Finite and Infinite Games

A Useful Reference Frame

Photo by NASA on Unsplash

There are at least two kinds of games: finite and infinite. A finite game is played for the purpose of winning, an infinite game for the purpose of continuing the play. Finite games are those instrumental activities – from sports to politics to wars – in which the participants obey rules, recognize boundaries and announce winners and losers. The infinite game – there is only one – includes any authentic interaction, from touching to culture, that changes rules, plays with boundaries and exists solely for the purpose of continuing the game. A finite player seeks power; the infinite one displays self-sufficient strength. Finite games are theatrical, necessitating an audience; infinite ones are dramatic, involving participants…

Carse, James P. (1986). “Finite and Infinite Games”. Composite quote. https://en.wikipedia.org/wiki/Finite_and_Infinite_Games, accessed on 29 Mar 2021.

Complex Domain

I no longer recall where I first came across finite and infinite games. I’m pretty sure I did not read the book. I’m not sure the concept needs a book. The introduction of the concept of infinite game, where the purpose is to continue to play until one no longer can, reminds me of the Complex domain. In the Complex domain, constraints change due to agent actions, enabling new actions, changing constraints, enabling new actions, and so on…

Sports Metaphor

The framing of finite and infinite games points out that the use of a sports metaphor in business is inappropriate. The purpose of a business is not to win. The purpose of a business is to continue to play. For someone looking at business through a sports lens, they’re playing the wrong game.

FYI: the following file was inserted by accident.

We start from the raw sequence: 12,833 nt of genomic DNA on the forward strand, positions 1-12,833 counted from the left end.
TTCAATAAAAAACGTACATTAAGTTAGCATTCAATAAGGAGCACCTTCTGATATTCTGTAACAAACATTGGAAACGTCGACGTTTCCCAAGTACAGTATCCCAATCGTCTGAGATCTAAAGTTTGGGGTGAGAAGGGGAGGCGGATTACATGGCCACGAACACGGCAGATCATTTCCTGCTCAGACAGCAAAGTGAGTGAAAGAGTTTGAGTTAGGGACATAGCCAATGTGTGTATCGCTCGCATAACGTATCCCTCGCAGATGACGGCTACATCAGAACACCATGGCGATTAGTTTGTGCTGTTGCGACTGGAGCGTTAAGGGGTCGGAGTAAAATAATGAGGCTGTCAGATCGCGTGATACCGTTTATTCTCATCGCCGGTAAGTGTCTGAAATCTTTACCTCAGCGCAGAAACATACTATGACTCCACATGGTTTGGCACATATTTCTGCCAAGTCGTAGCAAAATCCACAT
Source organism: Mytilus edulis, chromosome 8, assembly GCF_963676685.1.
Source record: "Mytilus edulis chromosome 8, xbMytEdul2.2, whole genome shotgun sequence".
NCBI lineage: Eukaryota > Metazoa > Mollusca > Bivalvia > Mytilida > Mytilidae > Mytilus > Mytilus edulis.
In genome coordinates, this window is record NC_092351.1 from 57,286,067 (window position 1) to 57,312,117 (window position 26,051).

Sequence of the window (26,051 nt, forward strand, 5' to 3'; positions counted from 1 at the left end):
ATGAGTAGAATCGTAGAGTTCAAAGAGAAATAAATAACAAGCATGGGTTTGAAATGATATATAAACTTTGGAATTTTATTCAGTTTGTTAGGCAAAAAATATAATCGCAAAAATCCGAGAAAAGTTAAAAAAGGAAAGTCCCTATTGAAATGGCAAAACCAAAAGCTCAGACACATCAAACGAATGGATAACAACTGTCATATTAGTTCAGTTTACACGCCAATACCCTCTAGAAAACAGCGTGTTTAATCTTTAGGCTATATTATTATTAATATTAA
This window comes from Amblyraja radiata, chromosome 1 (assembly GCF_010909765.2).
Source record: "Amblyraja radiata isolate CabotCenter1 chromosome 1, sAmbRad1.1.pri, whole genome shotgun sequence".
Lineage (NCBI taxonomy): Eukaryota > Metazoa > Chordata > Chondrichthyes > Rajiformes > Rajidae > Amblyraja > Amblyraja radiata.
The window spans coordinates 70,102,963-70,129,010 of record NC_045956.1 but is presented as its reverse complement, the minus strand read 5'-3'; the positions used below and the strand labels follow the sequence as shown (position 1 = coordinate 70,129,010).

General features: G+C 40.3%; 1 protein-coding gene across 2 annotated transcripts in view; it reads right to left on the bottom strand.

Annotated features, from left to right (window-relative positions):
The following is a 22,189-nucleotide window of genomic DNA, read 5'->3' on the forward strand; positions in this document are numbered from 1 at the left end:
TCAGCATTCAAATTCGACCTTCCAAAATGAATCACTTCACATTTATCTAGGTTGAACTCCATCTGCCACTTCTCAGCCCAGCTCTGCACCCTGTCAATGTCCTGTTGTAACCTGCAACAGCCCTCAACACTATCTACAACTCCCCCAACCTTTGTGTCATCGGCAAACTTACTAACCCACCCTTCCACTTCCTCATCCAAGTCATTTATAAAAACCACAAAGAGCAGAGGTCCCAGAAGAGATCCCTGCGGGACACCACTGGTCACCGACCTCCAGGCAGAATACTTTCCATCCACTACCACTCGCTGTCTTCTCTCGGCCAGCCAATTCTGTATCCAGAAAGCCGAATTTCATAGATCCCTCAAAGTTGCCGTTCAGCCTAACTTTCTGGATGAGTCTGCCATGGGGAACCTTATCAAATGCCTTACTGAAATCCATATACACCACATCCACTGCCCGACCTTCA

Military Metaphor

A military metaphor for business is better than a sports one. Despite Carse somehow classifying military conflict into a finite game, it is anything but. The purpose of the military is not to win a war. The end of hostilities is but a step in setting conditions for the peace that hopefully follows (that’s the reason why wars have rules). 

Having said that, I am not a fan of using the military metaphor for business. As I pointed out in Metaphors We Live By, we ought to be sensitive to everything that the metaphor brings along with it. Military deals with death and killing. Typical business stakes are not that high. I will happily trade a “war room” and “fog of war” for an “operations center” and “uncertainty”. 

What Do You Think?

Did you notice some metaphors that didn’t seem to fit in a particular context? Did the finite/infinite game distinction clarify why that is the case? Let me know in the comments.

Next Up

Without sports or military metaphors what should we use? I did not have a great answer for this until I came across Wardley Maps, a reference frame for business that originated within business context, coming soon.

2 comments

  1. Pingback: Metaphors We Live By | No Motherships
  2. Pingback: Onboarding to a Software Team: In Three Parts | No Motherships

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